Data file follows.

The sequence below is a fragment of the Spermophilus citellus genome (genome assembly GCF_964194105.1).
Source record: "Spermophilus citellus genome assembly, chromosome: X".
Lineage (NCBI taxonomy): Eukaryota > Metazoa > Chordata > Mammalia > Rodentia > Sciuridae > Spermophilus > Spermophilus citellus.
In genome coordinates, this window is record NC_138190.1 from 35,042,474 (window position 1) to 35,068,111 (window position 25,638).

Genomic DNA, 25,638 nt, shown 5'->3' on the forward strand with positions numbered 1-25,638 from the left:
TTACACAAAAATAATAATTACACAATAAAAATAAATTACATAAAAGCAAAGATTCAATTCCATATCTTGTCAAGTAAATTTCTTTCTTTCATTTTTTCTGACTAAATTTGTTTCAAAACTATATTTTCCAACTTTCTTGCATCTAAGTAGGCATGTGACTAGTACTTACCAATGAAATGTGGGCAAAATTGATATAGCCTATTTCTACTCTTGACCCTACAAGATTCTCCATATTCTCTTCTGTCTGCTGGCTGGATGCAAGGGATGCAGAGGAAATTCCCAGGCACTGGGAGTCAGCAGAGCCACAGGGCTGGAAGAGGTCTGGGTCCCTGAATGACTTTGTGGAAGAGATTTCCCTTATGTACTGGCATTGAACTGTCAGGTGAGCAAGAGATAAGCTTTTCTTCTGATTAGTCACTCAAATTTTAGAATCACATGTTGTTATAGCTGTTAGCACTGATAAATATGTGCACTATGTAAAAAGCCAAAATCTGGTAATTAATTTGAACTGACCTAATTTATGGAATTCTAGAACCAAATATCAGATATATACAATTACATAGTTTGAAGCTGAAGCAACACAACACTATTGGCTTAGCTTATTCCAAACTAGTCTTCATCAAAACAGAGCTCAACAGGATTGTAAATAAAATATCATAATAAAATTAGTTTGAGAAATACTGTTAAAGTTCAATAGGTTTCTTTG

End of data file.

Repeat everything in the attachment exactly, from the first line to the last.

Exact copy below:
The sequence below is a fragment of the Spermophilus citellus genome (genome assembly GCF_964194105.1).
Source record: "Spermophilus citellus genome assembly, chromosome: X".
Lineage (NCBI taxonomy): Eukaryota > Metazoa > Chordata > Mammalia > Rodentia > Sciuridae > Spermophilus > Spermophilus citellus.
In genome coordinates, this window is record NC_138190.1 from 35,042,474 (window position 1) to 35,068,111 (window position 25,638).

Genomic DNA, 25,638 nt, shown 5'->3' on the forward strand with positions numbered 1-25,638 from the left:
TTACACAAAAATAATAATTACACAATAAAAATAAATTACATAAAAGCAAAGATTCAATTCCATATCTTGTCAAGTAAATTTCTTTCTTTCATTTTTTCTGACTAAATTTGTTTCAAAACTATATTTTCCAACTTTCTTGCATCTAAGTAGGCATGTGACTAGTACTTACCAATGAAATGTGGGCAAAATTGATATAGCCTATTTCTACTCTTGACCCTACAAGATTCTCCATATTCTCTTCTGTCTGCTGGCTGGATGCAAGGGATGCAGAGGAAATTCCCAGGCACTGGGAGTCAGCAGAGCCACAGGGCTGGAAGAGGTCTGGGTCCCTGAATGACTTTGTGGAAGAGATTTCCCTTATGTACTGGCATTGAACTGTCAGGTGAGCAAGAGATAAGCTTTTCTTCTGATTAGTCACTCAAATTTTAGAATCACATGTTGTTATAGCTGTTAGCACTGATAAATATGTGCACTATGTAAAAAGCCAAAATCTGGTAATTAATTTGAACTGACCTAATTTATGGAATTCTAGAACCAAATATCAGATATATACAATTACATAGTTTGAAGCTGAAGCAACACAACACTATTGGCTTAGCTTATTCCAAACTAGTCTTCATCAAAACAGAGCTCAACAGGATTGTAAATAAAATATCATAATAAAATTAGTTTGAGAAATACTGTTAAAGTTCAATAGGTTTCTTTG